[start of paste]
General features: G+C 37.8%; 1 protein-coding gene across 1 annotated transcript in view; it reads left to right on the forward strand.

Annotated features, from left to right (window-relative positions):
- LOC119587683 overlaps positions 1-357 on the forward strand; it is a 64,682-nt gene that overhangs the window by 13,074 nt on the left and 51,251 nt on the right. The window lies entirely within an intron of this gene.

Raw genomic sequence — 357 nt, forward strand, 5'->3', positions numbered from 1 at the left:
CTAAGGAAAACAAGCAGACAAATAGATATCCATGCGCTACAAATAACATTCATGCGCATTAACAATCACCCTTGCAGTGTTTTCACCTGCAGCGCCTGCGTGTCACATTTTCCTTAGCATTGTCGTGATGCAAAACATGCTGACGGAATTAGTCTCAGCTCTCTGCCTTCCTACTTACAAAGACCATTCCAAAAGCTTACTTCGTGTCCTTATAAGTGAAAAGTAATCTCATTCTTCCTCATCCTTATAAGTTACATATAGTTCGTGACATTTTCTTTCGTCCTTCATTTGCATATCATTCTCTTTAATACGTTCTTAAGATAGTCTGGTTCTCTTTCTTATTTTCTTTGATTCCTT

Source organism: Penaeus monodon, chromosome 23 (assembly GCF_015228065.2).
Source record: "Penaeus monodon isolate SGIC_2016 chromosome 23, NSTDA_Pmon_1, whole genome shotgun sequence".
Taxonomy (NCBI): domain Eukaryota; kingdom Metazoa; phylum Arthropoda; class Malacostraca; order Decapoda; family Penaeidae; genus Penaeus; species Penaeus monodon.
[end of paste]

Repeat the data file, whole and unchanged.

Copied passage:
General features: G+C 37.8%; 1 protein-coding gene across 1 annotated transcript in view; it reads left to right on the forward strand.

Annotated features, from left to right (window-relative positions):
- LOC119587683 overlaps positions 1-357 on the forward strand; it is a 64,682-nt gene that overhangs the window by 13,074 nt on the left and 51,251 nt on the right. The window lies entirely within an intron of this gene.

Raw genomic sequence — 357 nt, forward strand, 5'->3', positions numbered from 1 at the left:
CTAAGGAAAACAAGCAGACAAATAGATATCCATGCGCTACAAATAACATTCATGCGCATTAACAATCACCCTTGCAGTGTTTTCACCTGCAGCGCCTGCGTGTCACATTTTCCTTAGCATTGTCGTGATGCAAAACATGCTGACGGAATTAGTCTCAGCTCTCTGCCTTCCTACTTACAAAGACCATTCCAAAAGCTTACTTCGTGTCCTTATAAGTGAAAAGTAATCTCATTCTTCCTCATCCTTATAAGTTACATATAGTTCGTGACATTTTCTTTCGTCCTTCATTTGCATATCATTCTCTTTAATACGTTCTTAAGATAGTCTGGTTCTCTTTCTTATTTTCTTTGATTCCTT

Source organism: Penaeus monodon, chromosome 23 (assembly GCF_015228065.2).
Source record: "Penaeus monodon isolate SGIC_2016 chromosome 23, NSTDA_Pmon_1, whole genome shotgun sequence".
Taxonomy (NCBI): domain Eukaryota; kingdom Metazoa; phylum Arthropoda; class Malacostraca; order Decapoda; family Penaeidae; genus Penaeus; species Penaeus monodon.